Merthyr Tydfil County Borough

From Wikipedia, the free encyclopedia
Jump to: navigation, search
Merthyr Tydfil County Borough
Bwrdeistref Sirol Merthyr Tudful

Wales Merthyr Tydfil locator map.svg
Geography
Area
- Total
- Water
Ranked 21st
111 km²
17%
Admin HQ Merthyr Tydfil
ISO 3166-2 GB-MTY
ONS code 00PH (ONS)
W06000024 (GSS)
Demographics
Population:
- Total (2011)
- Density
 
Ranked 22nd
58,800
Ranked 9th
502 / km²
Ethnicity 99.6% White.
Welsh language
- Any skills
Ranked 15th
17.7%
Politics
logo of Merthyr Tydfil County Borough Council

Merthyr Tydfil County Borough Council
Merthyr.gov.uk

Control
Main article: Merthyr Tydfil

Merthyr Tydfil County Borough (/ˈmɜrθər ˈtɪdvɪl/;[1] Welsh: Merthyr Tudful [ˈmɛrθər ˈtɨːdvɨ̞l]) has been one of the 22 unitary authorities in Wales since 1 April 1996 (though the area was originally granted county borough status in 1908). Merthyr Tydfil County Borough today has a population of 59,000. It is located in the historic county of Glamorgan and takes its name from Merthyr Tydfil town. The County Borough consists of the northern part of the Taff Valley and the smaller neighbouring Taff Bargoed Valley.

County Borough Status[edit]

Administrative map of the County of Glamorgan in 1947, with an older Merthyr Tydfil County Borough boundary.

Following the industrial revolution and growth, initially from the iron and steel industry, in Dowlais, Cyfarthfa, Penydarren and Plymouth, and then later from the coal-mining industry in Aberfan, Treharris and Bedlinog the area was originally granted county borough status in 1908.,[2] despite protests from the southern part of the borough, where it was claimed that links were stronger with Pontypridd.[3][4] In 1935, a Royal Commission argued that Merthyr Tydfil County Borough, then heavily burdened by the cost of maintaining many unemployed people, should be abolished and merged with Glamorgan. The county council refused the proposal.[4] The current borough boundaries date back to 1974, when Merthyr Tydfil became a local government district in the administrative county of Mid Glamorgan. It reverted to a county borough again on 1 April 1996.

Government[edit]

Merthyr Tydfil County Borough Council is the governing body for the area. It consists of 33 councillors representing 11 wards. During the local government elections of 1 May 2008, the long-ruling Welsh Labour Party lost its majority control of Merthyr Tydfil County Borough Council as a cohort of independents took seats and the Liberal Democrats also made a significant breakthrough. However the Labour group gained back majority control in the following election on 3 May 2012.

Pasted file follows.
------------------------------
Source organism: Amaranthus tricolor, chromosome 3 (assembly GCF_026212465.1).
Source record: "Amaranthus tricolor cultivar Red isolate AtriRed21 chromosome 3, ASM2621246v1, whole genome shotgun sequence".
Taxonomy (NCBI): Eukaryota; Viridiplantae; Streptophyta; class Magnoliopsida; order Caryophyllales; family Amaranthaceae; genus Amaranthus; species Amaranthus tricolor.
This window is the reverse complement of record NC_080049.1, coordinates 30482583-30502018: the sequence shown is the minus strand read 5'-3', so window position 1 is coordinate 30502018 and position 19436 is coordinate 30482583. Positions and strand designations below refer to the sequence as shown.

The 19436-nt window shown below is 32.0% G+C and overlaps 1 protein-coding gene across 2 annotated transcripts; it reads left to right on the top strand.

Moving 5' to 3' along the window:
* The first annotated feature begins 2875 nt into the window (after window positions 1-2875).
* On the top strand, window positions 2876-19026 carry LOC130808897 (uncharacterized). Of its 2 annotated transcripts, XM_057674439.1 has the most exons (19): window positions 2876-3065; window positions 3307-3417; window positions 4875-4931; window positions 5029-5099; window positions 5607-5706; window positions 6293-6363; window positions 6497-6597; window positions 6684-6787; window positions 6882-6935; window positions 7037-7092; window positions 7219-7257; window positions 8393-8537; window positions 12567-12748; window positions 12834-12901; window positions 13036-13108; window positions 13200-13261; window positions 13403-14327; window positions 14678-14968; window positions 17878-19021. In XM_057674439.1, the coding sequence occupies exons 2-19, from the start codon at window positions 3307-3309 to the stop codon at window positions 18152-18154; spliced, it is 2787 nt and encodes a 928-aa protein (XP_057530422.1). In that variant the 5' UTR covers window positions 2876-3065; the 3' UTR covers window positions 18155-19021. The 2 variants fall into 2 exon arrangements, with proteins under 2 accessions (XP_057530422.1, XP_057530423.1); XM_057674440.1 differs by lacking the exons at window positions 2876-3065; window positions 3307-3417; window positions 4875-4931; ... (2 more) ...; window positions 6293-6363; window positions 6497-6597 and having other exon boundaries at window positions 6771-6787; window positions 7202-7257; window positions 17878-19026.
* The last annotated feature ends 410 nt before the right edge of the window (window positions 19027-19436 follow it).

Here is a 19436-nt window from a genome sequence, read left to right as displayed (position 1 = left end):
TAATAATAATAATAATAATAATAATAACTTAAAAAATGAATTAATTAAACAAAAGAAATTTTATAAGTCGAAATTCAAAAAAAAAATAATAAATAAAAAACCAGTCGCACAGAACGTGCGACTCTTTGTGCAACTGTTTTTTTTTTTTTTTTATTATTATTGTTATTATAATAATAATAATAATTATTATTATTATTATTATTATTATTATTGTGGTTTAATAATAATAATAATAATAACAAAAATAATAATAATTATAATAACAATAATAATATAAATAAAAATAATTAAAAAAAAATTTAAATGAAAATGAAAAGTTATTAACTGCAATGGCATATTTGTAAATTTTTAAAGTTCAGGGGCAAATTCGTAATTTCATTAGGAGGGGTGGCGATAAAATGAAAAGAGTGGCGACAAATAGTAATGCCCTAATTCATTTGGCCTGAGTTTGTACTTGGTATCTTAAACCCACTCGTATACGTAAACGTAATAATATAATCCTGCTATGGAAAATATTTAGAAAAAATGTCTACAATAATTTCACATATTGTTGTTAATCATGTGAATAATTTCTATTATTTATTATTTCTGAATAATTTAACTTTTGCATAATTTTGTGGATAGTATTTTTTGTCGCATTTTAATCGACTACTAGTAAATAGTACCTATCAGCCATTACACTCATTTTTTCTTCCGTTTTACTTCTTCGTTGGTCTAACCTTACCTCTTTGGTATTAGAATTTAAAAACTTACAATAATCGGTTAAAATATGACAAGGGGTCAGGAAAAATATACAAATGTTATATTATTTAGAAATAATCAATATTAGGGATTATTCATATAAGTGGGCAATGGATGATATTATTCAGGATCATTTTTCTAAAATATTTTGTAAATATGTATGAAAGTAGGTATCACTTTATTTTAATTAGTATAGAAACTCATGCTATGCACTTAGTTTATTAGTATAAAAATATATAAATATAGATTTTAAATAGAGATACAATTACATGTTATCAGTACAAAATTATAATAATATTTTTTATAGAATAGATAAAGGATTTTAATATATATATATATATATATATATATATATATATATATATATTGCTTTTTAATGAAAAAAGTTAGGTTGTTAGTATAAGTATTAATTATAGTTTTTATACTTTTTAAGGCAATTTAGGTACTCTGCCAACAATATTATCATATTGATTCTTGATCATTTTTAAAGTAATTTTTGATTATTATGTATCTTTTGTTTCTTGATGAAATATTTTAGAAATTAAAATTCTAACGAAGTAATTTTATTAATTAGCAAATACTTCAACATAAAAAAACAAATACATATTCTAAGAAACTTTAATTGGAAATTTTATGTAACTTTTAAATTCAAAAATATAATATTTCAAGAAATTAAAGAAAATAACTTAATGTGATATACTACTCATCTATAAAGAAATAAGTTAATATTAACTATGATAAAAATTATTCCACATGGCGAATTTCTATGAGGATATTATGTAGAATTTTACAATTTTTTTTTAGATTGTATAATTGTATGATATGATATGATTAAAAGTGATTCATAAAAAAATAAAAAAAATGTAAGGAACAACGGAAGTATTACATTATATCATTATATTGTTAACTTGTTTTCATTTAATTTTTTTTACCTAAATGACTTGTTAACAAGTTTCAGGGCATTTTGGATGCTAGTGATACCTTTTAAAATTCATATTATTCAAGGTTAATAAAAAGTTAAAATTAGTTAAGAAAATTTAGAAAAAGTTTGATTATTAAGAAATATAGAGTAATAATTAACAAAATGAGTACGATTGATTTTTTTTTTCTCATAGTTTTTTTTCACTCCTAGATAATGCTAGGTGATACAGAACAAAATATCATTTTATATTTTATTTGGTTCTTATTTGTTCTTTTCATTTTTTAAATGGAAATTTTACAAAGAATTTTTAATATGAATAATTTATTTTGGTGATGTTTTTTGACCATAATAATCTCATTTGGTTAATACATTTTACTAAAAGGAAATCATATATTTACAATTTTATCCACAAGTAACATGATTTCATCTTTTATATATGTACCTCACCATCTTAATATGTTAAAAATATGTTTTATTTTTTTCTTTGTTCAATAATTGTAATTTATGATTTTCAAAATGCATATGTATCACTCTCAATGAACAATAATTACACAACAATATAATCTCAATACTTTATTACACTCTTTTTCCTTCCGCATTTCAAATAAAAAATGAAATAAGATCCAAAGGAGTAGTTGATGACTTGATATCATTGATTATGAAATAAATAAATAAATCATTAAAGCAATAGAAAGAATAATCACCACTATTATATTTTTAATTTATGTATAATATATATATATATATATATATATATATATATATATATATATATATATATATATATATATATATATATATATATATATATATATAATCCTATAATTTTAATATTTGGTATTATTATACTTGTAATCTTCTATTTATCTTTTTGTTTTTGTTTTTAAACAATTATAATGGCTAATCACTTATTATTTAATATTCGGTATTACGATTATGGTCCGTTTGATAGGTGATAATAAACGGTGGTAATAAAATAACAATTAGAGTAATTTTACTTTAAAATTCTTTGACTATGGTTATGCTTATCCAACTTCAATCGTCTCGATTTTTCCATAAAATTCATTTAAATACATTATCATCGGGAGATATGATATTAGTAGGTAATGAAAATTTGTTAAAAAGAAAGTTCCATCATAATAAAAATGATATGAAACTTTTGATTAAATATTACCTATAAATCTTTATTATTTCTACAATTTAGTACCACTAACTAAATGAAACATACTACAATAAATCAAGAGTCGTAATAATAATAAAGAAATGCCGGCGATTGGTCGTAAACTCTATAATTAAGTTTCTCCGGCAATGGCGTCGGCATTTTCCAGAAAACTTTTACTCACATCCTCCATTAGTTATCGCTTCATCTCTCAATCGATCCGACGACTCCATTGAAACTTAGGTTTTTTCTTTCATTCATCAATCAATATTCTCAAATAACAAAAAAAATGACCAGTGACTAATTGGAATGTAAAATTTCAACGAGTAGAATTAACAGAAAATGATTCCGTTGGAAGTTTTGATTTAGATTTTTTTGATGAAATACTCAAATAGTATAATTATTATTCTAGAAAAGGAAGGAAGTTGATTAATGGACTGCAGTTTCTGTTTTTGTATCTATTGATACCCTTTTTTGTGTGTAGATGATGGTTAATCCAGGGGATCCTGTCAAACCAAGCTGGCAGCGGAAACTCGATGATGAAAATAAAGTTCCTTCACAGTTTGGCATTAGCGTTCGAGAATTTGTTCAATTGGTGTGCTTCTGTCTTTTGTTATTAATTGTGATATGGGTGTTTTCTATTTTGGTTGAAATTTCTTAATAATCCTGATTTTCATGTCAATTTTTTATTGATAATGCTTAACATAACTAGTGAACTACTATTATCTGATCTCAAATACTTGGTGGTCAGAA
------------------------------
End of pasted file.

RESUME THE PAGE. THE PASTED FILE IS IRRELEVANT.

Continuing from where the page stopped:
Historical photograph of Quakers Yard, in the south of the county borough

The current Member of Parliament for the Merthyr Tydfil and Rhymney constituency is Dai Havard, while the Welsh Assembly member is Huw Lewis AM.

Additionally, the Bedlinog Ward in the Merthyr Tydfil County Borough, which covers the villages of Trelewis and Bedlinog in the neighbouring Taff Bargoed Valley, is also governed by Bedlinog Community Council, which consists of nine elected members, and whose powers and responsibilities cover the two villages within its area. The Ward is the only electoral area within the Merthyr Tydfil County Borough Council area with its own Council. The Council was created in 1974 by the former Gelligaer Urban District Council prior to its abolition and the subsequent transfer of Trelewis and Bedlinog into the Merthyr administrative area upon local government reorganisation in that year, to which most people in Bedlinog and Trelewis were opposed.

History[edit]

Pre-industrial Merthyr[edit]

What is now Merthyr Tydfil town centre was originally little more than a village. An ironworks existed in the parish in the Elizabethan period, but it did not survive beyond the early 1640s at the latest. In 1754, it was recorded that the valley was almost entirely populated by shepherds. Farm produce was traded at a number of markets and fairs, notably the Waun Fair above Dowlais.[2]

The Industrial Revolution[edit]

Influence and growth of iron industry[edit]

Dowlais Ironworks by George Childs (1840)

What is now Merthyr Tydfil County Borough was situated close to reserves of iron ore, coal, limestone and water, making it an ideal site for ironworks. Small-scale iron working and coal mining had been carried out at some places in South Wales since the Tudor period, but in the wake of the Industrial revolution the demand for iron led to the rapid expansion of Merthyr's iron operations in the northern half of the County Borough. The Dowlais Ironworks was founded by what would become the Dowlais Iron Company in 1759, making it the first major works in the area. It was followed in 1765 by the Cyfarthfa Ironworks. The Plymouth Ironworks were initially in the same ownership as Cyfarthfa, but passed after the death of Anthony Bacon to Richard Hill in 1788. The fourth ironworks was Penydarren built by Francis Homfray and Samuel Homfray after 1784.

The demand for iron was fuelled by the Royal Navy, who needed cannon for their ships, and later by the railways. In 1802, Admiral Lord Nelson visited Merthyr to witness cannon being made.

The Cefn Coed Viaduct was built to carry the Brecon and Merthyr Railway

Several railway companies established routes that linked Merthyr with coastal ports or other parts of Britain. They included the Brecon and Merthyr Railway, Vale of Neath Railway, Taff Vale Railway and Great Western Railway. They often shared routes to enable access to coal mines and ironworks through rugged country, which presented great engineering challenges. In 1804, the world’s first railway steam locomotive, "The Iron Horse", developed by the Cornish engineer Richard Trevithick, pulled 10 tons of iron on the newly constructed Merthyr Tramway from Penydarren to Abercynon.[5][6] A replica of this now resides in the National Waterfront Museum in Swansea. The tramway passed through what is arguably the oldest railway tunnel in the world, part of which can still be seen alongside Pentrebach Road at the lower end of the town.